How to bathe your dog

By Josh Weiss-Roessler

If you watch people bathing dogs in movies and TV shows, most of the time it seems like a joyous, fun-filled time for all involved. Unfortunately, bathing your dog in real life isn’t always such a positive experience.

Dogs don’t mind being dirty and stinky — in fact, they like it quite a bit — and many aren’t afraid to put up a fight if they think that it will help them get out of bath time. And while watching a favorite actor run after a dog covered in soap suds may seem hilarious, it’s a lot less fun when you have to do it — or your dog is wrestling and clawing to get as far away as possible from you.

Here are our tips for how to wash a dog that will make it a much more friendly experience for both you and your pup.

Power of positive association
The first thing you want to do, as is true with almost anything new you introduce to your dog, is to tie the bath to something positive. In other words, offer treats, toys, and affection to get your dog to come to the bath, and every time they behave in a way that’s helpful during bath time.

Start by getting them used to hopping into an empty tub and just spending time there while you give them treats or toys, and work your way up to adding warm (not hot) water.

Don’t be afraid to repeat actions until they truly seem to get it. For example, if you have a dog bathtub or a specific area where you bathe your dog, get them to come to you there and offer a treat every time they obey until they come even without a treat.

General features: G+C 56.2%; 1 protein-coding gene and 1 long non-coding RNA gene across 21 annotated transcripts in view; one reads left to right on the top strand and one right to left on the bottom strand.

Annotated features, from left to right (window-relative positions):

Protect the ears
You want to be very careful not to get water into your dog’s ears during the bath. Not only is it uncomfortable for them, it’s something that can actually cause health problems.

If your dog will let you do it, stuff cotton balls into his ears; if not, simply do your best to avoid spraying water into them.

Start young
If you have a puppy, start bathing her as soon as possible. She’ll be less opposed to the experience when she’s younger because she won’t have any negative associations toward it. By getting her used to it early on, you will encounter less trouble later.

Use the right shampoo
One way to make a bath even more unpleasant for your dog is to pick a shampoo that causes them to scratch or dries their skin out. Ideally you want a mild soap that cleans and removes unwanted odors without stripping away important oils. The best way to ensure you’re getting the right shampoo for your dog? Talk to your vet.

Work from the neck down
You not only want to keep your dog’s ears safe, but also her eyes and mouth. How do you do this? By washing from the neck down. You can accomplish this by using a bucket or cup to wet your dog or using a sprayer. You can even find sprayers specifically designed for bathing a dog. So what do you do to wash your pup’s face? Use a damp washcloth.

Dry right
Many people swear by dog blow dryers, but the noise and feel is definitely something that you have to get him used to. Be careful to avoid burning his skin.
The other way to go is to simply towel her off. If you’re going to do this, use one of the more absorbent dog towels that can be found at most pet stores. And, of course, be prepared for the inevitable “shake” as your dog dries herself off.

By making pleasant associations with bath time and remaining calm and assertive while you’re washing your dog, you can make it another opportunity for bonding and to share affection. Just be patient.

What bath time tips and tricks do you use to keep your dog calm in the tub?

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